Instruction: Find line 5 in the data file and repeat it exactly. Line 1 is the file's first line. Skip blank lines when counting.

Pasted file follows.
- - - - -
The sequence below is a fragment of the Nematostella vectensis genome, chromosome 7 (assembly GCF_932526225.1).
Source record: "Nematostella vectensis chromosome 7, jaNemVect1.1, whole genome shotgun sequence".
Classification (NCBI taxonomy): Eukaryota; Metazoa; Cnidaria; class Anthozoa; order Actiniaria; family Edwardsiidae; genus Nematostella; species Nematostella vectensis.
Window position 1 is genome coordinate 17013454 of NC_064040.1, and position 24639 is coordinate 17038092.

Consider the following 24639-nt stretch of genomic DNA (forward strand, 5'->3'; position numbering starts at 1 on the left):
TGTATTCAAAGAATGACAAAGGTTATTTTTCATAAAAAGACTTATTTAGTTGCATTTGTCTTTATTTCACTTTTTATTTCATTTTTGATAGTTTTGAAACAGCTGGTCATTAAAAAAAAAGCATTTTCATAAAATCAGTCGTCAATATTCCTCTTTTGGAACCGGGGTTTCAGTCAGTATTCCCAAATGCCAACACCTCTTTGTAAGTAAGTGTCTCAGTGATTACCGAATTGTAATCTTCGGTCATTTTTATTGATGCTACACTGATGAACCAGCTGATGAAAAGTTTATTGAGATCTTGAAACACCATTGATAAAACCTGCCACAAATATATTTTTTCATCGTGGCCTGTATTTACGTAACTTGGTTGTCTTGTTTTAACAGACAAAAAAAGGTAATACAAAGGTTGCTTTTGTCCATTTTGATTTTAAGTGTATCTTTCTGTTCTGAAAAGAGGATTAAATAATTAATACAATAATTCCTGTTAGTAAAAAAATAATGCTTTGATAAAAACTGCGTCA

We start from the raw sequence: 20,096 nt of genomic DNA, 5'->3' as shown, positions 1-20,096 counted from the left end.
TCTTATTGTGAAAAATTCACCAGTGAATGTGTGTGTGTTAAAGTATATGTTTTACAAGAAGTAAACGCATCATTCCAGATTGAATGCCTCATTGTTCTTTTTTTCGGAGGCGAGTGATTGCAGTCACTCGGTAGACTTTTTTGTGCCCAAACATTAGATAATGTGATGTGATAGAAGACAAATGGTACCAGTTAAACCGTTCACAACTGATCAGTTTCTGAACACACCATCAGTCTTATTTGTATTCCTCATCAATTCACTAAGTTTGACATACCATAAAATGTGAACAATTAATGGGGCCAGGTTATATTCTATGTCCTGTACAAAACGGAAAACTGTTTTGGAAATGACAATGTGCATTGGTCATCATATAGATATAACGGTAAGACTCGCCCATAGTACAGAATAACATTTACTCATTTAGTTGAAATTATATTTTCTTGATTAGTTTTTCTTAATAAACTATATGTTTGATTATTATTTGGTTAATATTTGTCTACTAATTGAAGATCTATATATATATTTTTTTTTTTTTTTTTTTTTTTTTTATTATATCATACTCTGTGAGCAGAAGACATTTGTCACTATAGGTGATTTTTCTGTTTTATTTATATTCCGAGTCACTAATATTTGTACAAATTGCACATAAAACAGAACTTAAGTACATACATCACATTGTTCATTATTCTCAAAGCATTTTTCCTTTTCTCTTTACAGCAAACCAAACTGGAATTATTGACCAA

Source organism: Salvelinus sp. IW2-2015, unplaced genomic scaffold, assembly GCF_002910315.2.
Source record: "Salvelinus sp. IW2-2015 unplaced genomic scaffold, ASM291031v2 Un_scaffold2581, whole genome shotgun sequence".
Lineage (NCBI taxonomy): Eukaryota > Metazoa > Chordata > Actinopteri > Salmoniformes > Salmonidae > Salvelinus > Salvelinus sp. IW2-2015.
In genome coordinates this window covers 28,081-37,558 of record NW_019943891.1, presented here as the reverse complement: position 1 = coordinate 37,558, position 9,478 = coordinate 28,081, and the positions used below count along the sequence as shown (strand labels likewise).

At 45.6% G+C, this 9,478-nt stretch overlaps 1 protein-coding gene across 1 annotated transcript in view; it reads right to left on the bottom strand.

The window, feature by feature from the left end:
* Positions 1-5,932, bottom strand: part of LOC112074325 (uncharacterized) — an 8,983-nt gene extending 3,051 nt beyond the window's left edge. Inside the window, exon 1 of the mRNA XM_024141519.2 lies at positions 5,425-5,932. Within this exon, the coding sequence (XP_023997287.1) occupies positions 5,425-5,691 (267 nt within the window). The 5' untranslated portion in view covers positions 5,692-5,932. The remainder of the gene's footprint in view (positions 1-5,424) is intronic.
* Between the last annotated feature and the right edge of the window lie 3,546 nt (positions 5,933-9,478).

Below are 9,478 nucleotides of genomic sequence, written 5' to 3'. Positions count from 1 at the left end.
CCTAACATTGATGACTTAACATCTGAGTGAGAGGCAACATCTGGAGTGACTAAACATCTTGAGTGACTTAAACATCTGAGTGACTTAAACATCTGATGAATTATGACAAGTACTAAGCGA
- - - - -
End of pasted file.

Consider the following 24639-nt stretch of genomic DNA (forward strand, 5'->3'; position numbering starts at 1 on the left):